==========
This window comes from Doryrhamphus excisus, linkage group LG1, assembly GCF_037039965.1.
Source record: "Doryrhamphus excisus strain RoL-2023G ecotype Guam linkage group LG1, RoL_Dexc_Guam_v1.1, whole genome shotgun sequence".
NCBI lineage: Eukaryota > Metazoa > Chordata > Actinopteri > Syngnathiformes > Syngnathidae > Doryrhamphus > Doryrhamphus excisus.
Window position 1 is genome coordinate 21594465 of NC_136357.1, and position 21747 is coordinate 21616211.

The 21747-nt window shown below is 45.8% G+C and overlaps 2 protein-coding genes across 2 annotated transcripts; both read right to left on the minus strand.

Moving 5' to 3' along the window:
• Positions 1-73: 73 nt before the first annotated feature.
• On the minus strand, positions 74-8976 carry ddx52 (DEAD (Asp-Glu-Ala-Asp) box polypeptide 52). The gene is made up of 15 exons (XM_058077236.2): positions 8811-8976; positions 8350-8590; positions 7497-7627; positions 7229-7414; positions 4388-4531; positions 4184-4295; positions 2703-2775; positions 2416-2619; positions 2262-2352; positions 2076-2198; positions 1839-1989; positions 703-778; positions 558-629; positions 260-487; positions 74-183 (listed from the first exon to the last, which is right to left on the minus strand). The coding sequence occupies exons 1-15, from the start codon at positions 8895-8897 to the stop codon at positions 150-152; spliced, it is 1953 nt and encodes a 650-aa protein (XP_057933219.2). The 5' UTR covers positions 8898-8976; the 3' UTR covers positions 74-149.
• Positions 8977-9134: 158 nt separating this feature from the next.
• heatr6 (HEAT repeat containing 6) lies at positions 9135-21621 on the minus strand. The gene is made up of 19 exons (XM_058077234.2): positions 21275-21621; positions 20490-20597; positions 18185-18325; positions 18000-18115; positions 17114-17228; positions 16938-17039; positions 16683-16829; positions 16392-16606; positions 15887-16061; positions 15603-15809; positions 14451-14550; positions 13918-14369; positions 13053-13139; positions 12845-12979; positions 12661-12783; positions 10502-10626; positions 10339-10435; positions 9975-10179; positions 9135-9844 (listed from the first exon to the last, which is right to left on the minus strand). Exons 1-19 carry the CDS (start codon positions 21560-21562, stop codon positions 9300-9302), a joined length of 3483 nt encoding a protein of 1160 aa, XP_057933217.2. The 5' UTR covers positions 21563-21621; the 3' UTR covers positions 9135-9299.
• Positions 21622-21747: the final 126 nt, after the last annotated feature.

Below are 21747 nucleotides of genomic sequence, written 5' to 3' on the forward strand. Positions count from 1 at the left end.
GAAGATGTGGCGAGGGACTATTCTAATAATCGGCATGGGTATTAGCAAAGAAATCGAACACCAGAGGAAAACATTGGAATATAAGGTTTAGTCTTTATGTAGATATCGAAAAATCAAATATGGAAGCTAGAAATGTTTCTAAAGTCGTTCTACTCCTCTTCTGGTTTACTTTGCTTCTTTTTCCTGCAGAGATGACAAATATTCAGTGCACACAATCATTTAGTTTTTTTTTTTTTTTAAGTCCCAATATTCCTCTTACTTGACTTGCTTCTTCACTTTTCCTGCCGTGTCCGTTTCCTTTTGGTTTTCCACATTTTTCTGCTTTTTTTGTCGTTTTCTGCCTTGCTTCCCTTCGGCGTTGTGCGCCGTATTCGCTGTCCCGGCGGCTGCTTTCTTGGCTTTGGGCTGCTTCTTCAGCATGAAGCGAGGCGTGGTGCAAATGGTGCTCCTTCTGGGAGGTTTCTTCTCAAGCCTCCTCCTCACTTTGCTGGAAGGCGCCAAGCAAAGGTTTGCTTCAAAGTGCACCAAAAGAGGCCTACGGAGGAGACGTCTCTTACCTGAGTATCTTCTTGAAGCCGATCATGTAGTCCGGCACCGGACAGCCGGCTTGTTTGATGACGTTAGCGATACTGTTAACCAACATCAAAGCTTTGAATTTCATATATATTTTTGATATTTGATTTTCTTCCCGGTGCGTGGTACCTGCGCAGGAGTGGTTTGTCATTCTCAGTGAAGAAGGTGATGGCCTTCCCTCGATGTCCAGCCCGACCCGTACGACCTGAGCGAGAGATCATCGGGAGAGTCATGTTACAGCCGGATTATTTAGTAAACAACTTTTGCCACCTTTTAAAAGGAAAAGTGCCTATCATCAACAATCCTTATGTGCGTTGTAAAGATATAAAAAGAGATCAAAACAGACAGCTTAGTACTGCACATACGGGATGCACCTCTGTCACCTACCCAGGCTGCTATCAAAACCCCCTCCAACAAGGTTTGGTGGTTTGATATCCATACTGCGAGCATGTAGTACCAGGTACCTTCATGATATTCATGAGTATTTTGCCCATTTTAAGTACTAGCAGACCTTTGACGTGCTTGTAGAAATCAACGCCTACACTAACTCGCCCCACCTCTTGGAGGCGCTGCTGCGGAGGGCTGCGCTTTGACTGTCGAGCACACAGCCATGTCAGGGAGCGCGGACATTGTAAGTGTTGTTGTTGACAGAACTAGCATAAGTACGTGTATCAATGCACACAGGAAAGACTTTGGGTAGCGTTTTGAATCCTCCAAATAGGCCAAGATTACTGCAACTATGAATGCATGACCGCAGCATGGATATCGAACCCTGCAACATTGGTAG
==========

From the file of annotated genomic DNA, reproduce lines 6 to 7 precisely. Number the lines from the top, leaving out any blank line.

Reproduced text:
Moving 5' to 3' along the window:
• Positions 1-73: 73 nt before the first annotated feature.